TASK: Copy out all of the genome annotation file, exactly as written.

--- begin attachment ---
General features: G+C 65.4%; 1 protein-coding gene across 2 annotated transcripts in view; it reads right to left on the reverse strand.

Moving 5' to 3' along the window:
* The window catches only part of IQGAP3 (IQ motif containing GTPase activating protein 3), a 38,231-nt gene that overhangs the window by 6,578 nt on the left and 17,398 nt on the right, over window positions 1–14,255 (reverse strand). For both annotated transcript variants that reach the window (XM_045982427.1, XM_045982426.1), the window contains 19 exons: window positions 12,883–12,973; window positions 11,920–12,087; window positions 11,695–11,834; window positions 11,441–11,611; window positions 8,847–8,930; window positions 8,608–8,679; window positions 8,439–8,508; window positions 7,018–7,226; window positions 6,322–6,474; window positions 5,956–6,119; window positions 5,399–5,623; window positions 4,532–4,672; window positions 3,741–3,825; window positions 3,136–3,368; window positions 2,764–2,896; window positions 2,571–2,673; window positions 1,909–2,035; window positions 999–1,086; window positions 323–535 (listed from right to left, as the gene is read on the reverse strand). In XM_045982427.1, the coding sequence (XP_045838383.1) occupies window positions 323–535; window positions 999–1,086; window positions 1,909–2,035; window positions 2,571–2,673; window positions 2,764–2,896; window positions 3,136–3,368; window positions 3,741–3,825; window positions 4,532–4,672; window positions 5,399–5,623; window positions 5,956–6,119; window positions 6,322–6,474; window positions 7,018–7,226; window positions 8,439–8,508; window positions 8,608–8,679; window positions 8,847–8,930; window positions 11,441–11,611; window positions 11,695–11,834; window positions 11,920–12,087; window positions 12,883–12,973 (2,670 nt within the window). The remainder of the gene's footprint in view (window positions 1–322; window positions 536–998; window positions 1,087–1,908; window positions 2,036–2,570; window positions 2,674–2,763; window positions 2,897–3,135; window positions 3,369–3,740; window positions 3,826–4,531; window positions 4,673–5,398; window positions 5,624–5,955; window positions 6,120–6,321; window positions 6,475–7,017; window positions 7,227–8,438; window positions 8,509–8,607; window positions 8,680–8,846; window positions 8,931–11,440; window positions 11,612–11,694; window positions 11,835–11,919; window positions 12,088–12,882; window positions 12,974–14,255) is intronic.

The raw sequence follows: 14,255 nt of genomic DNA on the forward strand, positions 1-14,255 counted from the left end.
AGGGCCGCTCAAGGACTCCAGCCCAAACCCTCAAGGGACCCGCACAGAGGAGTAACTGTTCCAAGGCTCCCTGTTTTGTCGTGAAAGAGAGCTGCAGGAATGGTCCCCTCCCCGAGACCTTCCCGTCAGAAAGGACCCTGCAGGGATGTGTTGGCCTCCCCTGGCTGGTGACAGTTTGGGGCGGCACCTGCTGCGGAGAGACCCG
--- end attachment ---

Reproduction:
General features: G+C 65.4%; 1 protein-coding gene across 2 annotated transcripts in view; it reads right to left on the reverse strand.

Moving 5' to 3' along the window:
* The window catches only part of IQGAP3 (IQ motif containing GTPase activating protein 3), a 38,231-nt gene that overhangs the window by 6,578 nt on the left and 17,398 nt on the right, over window positions 1–14,255 (reverse strand). For both annotated transcript variants that reach the window (XM_045982427.1, XM_045982426.1), the window contains 19 exons: window positions 12,883–12,973; window positions 11,920–12,087; window positions 11,695–11,834; window positions 11,441–11,611; window positions 8,847–8,930; window positions 8,608–8,679; window positions 8,439–8,508; window positions 7,018–7,226; window positions 6,322–6,474; window positions 5,956–6,119; window positions 5,399–5,623; window positions 4,532–4,672; window positions 3,741–3,825; window positions 3,136–3,368; window positions 2,764–2,896; window positions 2,571–2,673; window positions 1,909–2,035; window positions 999–1,086; window positions 323–535 (listed from right to left, as the gene is read on the reverse strand). In XM_045982427.1, the coding sequence (XP_045838383.1) occupies window positions 323–535; window positions 999–1,086; window positions 1,909–2,035; window positions 2,571–2,673; window positions 2,764–2,896; window positions 3,136–3,368; window positions 3,741–3,825; window positions 4,532–4,672; window positions 5,399–5,623; window positions 5,956–6,119; window positions 6,322–6,474; window positions 7,018–7,226; window positions 8,439–8,508; window positions 8,608–8,679; window positions 8,847–8,930; window positions 11,441–11,611; window positions 11,695–11,834; window positions 11,920–12,087; window positions 12,883–12,973 (2,670 nt within the window). The remainder of the gene's footprint in view (window positions 1–322; window positions 536–998; window positions 1,087–1,908; window positions 2,036–2,570; window positions 2,674–2,763; window positions 2,897–3,135; window positions 3,369–3,740; window positions 3,826–4,531; window positions 4,673–5,398; window positions 5,624–5,955; window positions 6,120–6,321; window positions 6,475–7,017; window positions 7,227–8,438; window positions 8,509–8,607; window positions 8,680–8,846; window positions 8,931–11,440; window positions 11,612–11,694; window positions 11,835–11,919; window positions 12,088–12,882; window positions 12,974–14,255) is intronic.

The raw sequence follows: 14,255 nt of genomic DNA on the forward strand, positions 1-14,255 counted from the left end.
AGGGCCGCTCAAGGACTCCAGCCCAAACCCTCAAGGGACCCGCACAGAGGAGTAACTGTTCCAAGGCTCCCTGTTTTGTCGTGAAAGAGAGCTGCAGGAATGGTCCCCTCCCCGAGACCTTCCCGTCAGAAAGGACCCTGCAGGGATGTGTTGGCCTCCCCTGGCTGGTGACAGTTTGGGGCGGCACCTGCTGCGGAGAGACCCG